Spring is in the Air
Our thoughts turn to fresh-air pursuits, gardens and spring birds. Follow along and you’ll find creative and clever local craftspeople, artists and growers for ideas on how to enhance the moment.
The harbingers of spring never come too early. As the snow melts, the temperatures rise, and the daylight stretches out into the evening, our hearts soar. Our thoughts turn to fresh-air pursuits, gardens and spring birds. We can’t wait to rush outside. Follow along and you’ll find creative and clever local craftspeople, artists and growers for ideas on how to enhance the moment. Happy spring!
Bring a dose of spring inside with these cheerful, Scandinavian-looking “house birds” by wood artists Patrick Lajoie and Mara Minuzzo. They handcraft these, along with other art and furniture, in their Caledon headquarters, Studio Liscious. The birds stand 4 inches tall and come in a variety of made-to-order shades. (About $34 each, Studio Liscious)
A mini mansion
The only downside to this exquisitely crafted cedar bird feeder is that your neighbourhood fine-feathered friends may expect a miniature butler to emerge with a tray of drinks. Be sure to ask about the right mix of custom-blended birdseed here, though. That you can offer. ($200, Caledon Mountain Wildlife Supplies)
Eastern redbud welcomes spring dressed in a riot of pink. You can source this showy early-blooming tree [Cercis canadensis] from Not So Hollow Farm in Mulmur. Ian Payne and Viki Reynolds specialize in growing native trees, shrubs and plants. And mark your calendar: On June 20, Not So Hollow Farm hosts an event, Bees to Butterflies … and Beyond, as part of Pollinator Partnership’s Pollinator Week June 15–21 (pollinator.org). Check Not So Hollow’s website for more details soon. The farm opens May 1 or by appointment. ($14–$40 per redbud plant)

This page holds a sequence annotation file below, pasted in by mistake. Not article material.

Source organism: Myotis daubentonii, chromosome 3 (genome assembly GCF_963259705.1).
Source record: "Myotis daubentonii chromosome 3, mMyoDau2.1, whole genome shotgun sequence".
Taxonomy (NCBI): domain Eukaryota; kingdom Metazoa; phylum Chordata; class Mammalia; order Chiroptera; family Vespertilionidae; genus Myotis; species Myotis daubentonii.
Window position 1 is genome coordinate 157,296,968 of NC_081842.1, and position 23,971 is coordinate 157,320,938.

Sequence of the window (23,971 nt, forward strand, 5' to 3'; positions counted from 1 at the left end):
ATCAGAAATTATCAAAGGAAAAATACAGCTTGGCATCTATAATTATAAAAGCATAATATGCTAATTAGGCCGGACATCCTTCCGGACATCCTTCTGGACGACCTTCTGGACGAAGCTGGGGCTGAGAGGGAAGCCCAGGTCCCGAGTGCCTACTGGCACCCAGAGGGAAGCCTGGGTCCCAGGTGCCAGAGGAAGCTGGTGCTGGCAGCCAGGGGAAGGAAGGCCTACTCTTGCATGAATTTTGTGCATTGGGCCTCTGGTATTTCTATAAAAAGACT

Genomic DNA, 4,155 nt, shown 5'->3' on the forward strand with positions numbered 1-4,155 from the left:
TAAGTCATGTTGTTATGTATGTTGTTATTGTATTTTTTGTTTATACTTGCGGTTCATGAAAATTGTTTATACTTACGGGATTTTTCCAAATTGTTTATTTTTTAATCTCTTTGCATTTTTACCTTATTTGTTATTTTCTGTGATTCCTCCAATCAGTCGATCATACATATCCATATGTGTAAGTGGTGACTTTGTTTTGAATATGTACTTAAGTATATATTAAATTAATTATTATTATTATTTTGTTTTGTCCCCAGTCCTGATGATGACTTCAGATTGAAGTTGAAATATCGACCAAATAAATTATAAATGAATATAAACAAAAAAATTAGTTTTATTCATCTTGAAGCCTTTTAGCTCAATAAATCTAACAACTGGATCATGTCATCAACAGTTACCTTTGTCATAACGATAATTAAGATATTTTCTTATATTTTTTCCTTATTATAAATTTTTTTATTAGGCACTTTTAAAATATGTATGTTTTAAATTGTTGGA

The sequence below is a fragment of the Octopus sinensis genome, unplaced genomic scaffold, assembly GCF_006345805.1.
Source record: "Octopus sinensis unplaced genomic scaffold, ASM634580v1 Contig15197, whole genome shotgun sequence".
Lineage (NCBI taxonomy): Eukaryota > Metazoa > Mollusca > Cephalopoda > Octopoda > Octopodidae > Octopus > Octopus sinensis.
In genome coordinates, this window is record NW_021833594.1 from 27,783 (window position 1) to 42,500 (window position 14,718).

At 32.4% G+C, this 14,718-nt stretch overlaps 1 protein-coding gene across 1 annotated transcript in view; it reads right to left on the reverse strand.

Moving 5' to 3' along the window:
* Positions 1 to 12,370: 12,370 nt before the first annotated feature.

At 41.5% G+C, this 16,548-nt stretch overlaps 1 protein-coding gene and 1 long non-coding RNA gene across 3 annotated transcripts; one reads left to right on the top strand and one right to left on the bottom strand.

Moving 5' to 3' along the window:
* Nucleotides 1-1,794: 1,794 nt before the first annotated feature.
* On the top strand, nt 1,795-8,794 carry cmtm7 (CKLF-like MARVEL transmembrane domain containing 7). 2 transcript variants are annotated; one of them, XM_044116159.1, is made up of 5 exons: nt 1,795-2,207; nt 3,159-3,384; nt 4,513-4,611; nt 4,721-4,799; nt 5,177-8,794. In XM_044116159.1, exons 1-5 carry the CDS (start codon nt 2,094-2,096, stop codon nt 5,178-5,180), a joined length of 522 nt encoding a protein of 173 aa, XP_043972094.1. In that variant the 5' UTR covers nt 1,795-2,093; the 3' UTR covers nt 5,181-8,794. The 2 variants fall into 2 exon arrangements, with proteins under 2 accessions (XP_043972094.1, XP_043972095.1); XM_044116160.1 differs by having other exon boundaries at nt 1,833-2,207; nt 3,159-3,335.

At home with the birds
The wrens, swifts and bluebirds are coming! For a rustic vibe, welcome them with a selection of barnboard birdhouses, which look great in a cluster. Caledon Mountain Wildlife Supplies owners Linda and Tony Kairys carry a wide range of feeders and houses made by local craftspeople. (Nesting box $63. Suet cake feeder $15)
Scrub away all that gardening grime with these crafty felted soaps by Inglewood resident Nell Crathern. She wraps her natural, handmade bars in felt for a naturally abrasive effect. ($10 each, Lucille Weber Gallery)
Mansfield potter Mary Lazier of Little Red Hen’s Kitchen Garden has captured all the impish charm of a baby goat with this three-legged, unglazed stoneware planter. She suggested primula would look springlike nestled in this cheeky planter for our photo – and she was right! (Planter $125. Primula, $4 each, Orangeville Flowers)
Have a seat
Need a perch from which to sit back and enjoy all your freshly planted flowerbeds? Caledon artist Ian Sinclair uses the natural shapes of found wood to craft quirky benches and stools that make a stylish statement – and a sturdy spot to rest. ($1,600, Lucille Weber Gallery)
At the size of a side plate, these whimsical spring florals by Inglewood painter Lucille Weber are among the smallest in her gallery, but they’ll add a major dose of spring colour to any room. ($85 each, Lucille Weber Gallery)
Your own vegetable garden may be but a figment of your imagination right now. But you can take inspiration from Mono’s Am Braigh Farm, where James Richards already offers crisp, juicy microgreens, including baby red Russian kale, mizuna, purple kohlrabi, red cabbage (pictured here) and red frills mizuna. ($4.75 a bag)
Am Braigh Farm, 873393 5th Line Mono. 519-941-9089.
Caledon Mountain Wildlife Supplies, 18371 Hurontario St, Caledon Village. 519-927-3212.
Little Red Hen’s Kitchen Garden, 796343 Third Line Mulmur. 519-925-2304.
Lucille Weber Gallery, 15612 McLaughlin Rd, Inglewood. 647-400-7591.
Not So Hollow Farm, 838369 4th Line East Mulmur. 705-466-6290.
Orangeville Flowers, 78 John St, Orangeville. 519-941-2592.
Studio Liscious, Caledon. liscious.com